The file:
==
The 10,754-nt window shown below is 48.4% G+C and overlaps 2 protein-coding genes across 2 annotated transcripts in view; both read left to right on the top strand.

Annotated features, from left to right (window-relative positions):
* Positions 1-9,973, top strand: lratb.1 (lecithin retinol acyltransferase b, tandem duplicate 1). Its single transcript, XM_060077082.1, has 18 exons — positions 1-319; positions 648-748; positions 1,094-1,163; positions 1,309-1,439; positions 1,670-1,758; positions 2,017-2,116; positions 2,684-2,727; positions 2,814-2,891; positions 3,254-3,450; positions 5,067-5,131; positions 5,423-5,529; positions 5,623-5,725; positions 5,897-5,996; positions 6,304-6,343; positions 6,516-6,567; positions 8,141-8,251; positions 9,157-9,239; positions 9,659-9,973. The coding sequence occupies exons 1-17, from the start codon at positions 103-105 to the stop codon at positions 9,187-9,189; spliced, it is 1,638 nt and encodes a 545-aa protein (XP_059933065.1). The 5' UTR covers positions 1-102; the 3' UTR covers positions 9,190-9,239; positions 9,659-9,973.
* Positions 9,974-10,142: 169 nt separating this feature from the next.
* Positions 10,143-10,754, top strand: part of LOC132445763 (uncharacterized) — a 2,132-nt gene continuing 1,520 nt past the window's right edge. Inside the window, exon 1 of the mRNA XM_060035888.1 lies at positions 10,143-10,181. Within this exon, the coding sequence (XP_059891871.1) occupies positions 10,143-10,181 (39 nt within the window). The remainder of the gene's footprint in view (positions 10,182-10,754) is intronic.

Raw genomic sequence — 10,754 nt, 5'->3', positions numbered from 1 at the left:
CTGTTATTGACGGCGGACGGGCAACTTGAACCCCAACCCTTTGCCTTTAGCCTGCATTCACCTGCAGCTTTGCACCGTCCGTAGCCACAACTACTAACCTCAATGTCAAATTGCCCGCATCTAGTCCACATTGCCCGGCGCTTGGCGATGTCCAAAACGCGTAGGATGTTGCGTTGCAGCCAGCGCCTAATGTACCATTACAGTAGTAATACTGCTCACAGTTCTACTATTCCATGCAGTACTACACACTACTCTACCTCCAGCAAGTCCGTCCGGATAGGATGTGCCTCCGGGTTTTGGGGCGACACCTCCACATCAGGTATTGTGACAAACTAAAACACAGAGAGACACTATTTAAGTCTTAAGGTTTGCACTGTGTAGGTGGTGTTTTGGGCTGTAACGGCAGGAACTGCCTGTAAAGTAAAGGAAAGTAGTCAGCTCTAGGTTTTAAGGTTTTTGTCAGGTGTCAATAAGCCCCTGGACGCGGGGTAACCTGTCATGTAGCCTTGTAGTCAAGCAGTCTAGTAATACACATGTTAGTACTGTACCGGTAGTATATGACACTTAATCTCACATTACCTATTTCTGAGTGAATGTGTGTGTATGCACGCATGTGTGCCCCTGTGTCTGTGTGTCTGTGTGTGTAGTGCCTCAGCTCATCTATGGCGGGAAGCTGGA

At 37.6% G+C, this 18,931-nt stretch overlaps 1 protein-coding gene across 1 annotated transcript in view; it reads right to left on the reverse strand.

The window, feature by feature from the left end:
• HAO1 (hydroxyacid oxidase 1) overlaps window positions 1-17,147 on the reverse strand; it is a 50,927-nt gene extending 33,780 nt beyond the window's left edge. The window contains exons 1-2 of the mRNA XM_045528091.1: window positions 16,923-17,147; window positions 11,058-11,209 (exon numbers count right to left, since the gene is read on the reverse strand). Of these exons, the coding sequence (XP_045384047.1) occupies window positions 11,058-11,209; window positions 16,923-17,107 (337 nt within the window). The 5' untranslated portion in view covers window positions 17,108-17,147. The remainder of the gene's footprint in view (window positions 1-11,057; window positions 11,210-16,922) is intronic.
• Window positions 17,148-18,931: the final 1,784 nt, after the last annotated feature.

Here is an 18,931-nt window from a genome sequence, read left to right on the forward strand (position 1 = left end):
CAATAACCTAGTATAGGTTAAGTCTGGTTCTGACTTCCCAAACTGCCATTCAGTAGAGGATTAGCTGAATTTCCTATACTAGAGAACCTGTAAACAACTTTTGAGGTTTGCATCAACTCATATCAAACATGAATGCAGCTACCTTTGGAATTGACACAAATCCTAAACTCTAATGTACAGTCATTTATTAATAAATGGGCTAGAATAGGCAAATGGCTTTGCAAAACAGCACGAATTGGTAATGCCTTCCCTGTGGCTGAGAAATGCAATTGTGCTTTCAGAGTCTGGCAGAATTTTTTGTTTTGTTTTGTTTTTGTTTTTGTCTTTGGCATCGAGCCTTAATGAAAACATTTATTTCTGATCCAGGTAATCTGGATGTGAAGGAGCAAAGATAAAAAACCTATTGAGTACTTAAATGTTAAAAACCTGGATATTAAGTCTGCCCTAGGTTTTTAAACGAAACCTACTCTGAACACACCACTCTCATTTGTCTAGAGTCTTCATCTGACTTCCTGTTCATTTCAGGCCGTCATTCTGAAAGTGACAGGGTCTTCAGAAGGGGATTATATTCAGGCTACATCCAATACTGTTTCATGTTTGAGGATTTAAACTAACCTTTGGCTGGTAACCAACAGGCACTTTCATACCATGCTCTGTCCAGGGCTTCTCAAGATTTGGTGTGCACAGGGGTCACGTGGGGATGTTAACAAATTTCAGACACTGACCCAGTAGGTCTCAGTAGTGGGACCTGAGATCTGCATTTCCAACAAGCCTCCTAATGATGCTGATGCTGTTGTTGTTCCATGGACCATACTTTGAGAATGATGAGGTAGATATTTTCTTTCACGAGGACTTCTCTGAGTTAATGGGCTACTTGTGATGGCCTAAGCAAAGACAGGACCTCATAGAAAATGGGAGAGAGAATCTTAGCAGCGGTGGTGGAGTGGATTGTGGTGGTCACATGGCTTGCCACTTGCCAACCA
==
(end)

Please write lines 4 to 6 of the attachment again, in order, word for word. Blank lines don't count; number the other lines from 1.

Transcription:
* Positions 9,974-10,142: 169 nt separating this feature from the next.
* Positions 10,143-10,754, top strand: part of LOC132445763 (uncharacterized) — a 2,132-nt gene continuing 1,520 nt past the window's right edge. Inside the window, exon 1 of the mRNA XM_060035888.1 lies at positions 10,143-10,181. Within this exon, the coding sequence (XP_059891871.1) occupies positions 10,143-10,181 (39 nt within the window). The remainder of the gene's footprint in view (positions 10,182-10,754) is intronic.

Raw genomic sequence — 10,754 nt, 5'->3', positions numbered from 1 at the left: